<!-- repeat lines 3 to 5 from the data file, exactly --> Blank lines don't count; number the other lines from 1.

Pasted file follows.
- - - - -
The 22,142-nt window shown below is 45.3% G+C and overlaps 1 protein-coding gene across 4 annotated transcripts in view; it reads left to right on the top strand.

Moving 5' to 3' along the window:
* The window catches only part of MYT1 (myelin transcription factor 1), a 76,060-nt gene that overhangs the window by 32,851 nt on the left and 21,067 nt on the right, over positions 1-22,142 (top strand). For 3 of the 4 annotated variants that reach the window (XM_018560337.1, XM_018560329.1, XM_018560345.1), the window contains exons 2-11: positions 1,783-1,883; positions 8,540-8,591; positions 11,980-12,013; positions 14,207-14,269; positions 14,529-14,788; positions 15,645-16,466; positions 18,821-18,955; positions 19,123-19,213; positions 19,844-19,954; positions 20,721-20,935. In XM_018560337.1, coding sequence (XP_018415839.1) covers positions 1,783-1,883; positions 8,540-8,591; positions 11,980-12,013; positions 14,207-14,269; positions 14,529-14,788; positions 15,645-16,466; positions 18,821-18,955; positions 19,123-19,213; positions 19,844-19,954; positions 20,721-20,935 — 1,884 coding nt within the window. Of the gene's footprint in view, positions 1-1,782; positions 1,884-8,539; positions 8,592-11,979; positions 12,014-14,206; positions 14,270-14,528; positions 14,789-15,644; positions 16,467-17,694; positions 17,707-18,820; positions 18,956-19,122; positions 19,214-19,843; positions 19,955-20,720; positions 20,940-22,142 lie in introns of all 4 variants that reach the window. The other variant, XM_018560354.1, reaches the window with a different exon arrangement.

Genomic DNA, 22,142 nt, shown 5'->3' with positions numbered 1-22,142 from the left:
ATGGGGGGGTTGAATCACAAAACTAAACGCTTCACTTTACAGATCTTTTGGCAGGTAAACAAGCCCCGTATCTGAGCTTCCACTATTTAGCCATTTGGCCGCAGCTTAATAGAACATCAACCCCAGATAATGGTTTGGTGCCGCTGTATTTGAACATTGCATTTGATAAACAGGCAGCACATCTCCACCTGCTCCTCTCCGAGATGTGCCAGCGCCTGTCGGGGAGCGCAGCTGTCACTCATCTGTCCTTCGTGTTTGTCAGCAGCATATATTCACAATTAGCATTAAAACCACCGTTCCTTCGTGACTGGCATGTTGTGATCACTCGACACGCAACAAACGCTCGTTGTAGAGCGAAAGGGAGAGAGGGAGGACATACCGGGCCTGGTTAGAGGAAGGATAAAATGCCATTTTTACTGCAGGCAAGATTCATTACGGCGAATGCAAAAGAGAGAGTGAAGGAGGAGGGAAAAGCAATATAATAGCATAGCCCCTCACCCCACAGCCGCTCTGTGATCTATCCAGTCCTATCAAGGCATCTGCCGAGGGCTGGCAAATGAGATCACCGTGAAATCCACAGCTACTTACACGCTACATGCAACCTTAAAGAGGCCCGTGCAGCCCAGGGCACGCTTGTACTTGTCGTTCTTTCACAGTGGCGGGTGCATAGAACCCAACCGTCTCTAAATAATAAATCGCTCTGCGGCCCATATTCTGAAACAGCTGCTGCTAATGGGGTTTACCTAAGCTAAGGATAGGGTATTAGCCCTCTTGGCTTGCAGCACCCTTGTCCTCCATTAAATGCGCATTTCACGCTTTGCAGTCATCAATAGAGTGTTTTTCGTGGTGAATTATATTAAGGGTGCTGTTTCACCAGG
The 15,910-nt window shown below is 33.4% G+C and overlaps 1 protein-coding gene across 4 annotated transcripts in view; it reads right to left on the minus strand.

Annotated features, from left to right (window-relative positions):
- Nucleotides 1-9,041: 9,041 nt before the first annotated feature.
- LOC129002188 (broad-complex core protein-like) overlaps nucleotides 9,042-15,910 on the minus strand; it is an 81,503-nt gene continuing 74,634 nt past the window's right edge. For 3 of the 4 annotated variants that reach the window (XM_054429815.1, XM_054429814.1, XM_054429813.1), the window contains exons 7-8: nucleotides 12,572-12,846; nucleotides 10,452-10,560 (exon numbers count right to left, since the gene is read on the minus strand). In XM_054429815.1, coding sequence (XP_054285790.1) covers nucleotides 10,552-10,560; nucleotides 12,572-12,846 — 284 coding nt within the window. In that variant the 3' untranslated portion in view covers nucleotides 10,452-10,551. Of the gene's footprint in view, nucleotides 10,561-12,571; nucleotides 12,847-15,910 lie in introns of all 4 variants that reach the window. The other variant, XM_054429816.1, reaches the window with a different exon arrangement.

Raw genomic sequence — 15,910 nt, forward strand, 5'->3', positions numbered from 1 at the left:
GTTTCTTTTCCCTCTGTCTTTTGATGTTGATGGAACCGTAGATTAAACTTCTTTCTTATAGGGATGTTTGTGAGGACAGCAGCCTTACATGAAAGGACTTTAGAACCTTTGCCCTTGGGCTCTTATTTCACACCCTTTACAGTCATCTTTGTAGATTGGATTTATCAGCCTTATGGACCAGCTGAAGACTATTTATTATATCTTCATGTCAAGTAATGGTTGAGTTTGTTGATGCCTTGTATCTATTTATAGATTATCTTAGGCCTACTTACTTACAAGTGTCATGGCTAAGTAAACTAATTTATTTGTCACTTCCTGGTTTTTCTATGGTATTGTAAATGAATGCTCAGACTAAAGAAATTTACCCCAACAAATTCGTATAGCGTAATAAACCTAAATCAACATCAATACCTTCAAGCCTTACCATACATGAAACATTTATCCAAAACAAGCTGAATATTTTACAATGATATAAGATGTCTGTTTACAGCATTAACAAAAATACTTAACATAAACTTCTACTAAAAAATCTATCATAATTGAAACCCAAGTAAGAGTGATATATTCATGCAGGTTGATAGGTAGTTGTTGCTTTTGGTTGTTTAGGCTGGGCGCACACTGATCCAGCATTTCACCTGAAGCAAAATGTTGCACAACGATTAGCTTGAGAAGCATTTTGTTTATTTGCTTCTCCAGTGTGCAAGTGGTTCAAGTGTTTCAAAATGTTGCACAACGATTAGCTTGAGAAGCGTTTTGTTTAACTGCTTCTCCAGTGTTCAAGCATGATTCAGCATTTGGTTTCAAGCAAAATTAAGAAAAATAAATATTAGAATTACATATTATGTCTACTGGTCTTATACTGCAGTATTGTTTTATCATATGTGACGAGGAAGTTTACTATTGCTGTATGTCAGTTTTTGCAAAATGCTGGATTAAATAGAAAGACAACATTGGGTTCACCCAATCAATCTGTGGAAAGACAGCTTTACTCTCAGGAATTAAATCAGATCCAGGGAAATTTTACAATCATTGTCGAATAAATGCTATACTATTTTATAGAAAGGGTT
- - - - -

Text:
* The window catches only part of MYT1 (myelin transcription factor 1), a 76,060-nt gene that overhangs the window by 32,851 nt on the left and 21,067 nt on the right, over positions 1-22,142 (top strand). For 3 of the 4 annotated variants that reach the window (XM_018560337.1, XM_018560329.1, XM_018560345.1), the window contains exons 2-11: positions 1,783-1,883; positions 8,540-8,591; positions 11,980-12,013; positions 14,207-14,269; positions 14,529-14,788; positions 15,645-16,466; positions 18,821-18,955; positions 19,123-19,213; positions 19,844-19,954; positions 20,721-20,935. In XM_018560337.1, coding sequence (XP_018415839.1) covers positions 1,783-1,883; positions 8,540-8,591; positions 11,980-12,013; positions 14,207-14,269; positions 14,529-14,788; positions 15,645-16,466; positions 18,821-18,955; positions 19,123-19,213; positions 19,844-19,954; positions 20,721-20,935 — 1,884 coding nt within the window. Of the gene's footprint in view, positions 1-1,782; positions 1,884-8,539; positions 8,592-11,979; positions 12,014-14,206; positions 14,270-14,528; positions 14,789-15,644; positions 16,467-17,694; positions 17,707-18,820; positions 18,956-19,122; positions 19,214-19,843; positions 19,955-20,720; positions 20,940-22,142 lie in introns of all 4 variants that reach the window. The other variant, XM_018560354.1, reaches the window with a different exon arrangement.

Genomic DNA, 22,142 nt, shown 5'->3' with positions numbered 1-22,142 from the left:
ATGGGGGGGTTGAATCACAAAACTAAACGCTTCACTTTACAGATCTTTTGGCAGGTAAACAAGCCCCGTATCTGAGCTTCCACTATTTAGCCATTTGGCCGCAGCTTAATAGAACATCAACCCCAGATAATGGTTTGGTGCCGCTGTATTTGAACATTGCATTTGATAAACAGGCAGCACATCTCCACCTGCTCCTCTCCGAGATGTGCCAGCGCCTGTCGGGGAGCGCAGCTGTCACTCATCTGTCCTTCGTGTTTGTCAGCAGCATATATTCACAATTAGCATTAAAACCACCGTTCCTTCGTGACTGGCATGTTGTGATCACTCGACACGCAACAAACGCTCGTTGTAGAGCGAAAGGGAGAGAGGGAGGACATACCGGGCCTGGTTAGAGGAAGGATAAAATGCCATTTTTACTGCAGGCAAGATTCATTACGGCGAATGCAAAAGAGAGAGTGAAGGAGGAGGGAAAAGCAATATAATAGCATAGCCCCTCACCCCACAGCCGCTCTGTGATCTATCCAGTCCTATCAAGGCATCTGCCGAGGGCTGGCAAATGAGATCACCGTGAAATCCACAGCTACTTACACGCTACATGCAACCTTAAAGAGGCCCGTGCAGCCCAGGGCACGCTTGTACTTGTCGTTCTTTCACAGTGGCGGGTGCATAGAACCCAACCGTCTCTAAATAATAAATCGCTCTGCGGCCCATATTCTGAAACAGCTGCTGCTAATGGGGTTTACCTAAGCTAAGGATAGGGTATTAGCCCTCTTGGCTTGCAGCACCCTTGTCCTCCATTAAATGCGCATTTCACGCTTTGCAGTCATCAATAGAGTGTTTTTCGTGGTGAATTATATTAAGGGTGCTGTTTCACCAGG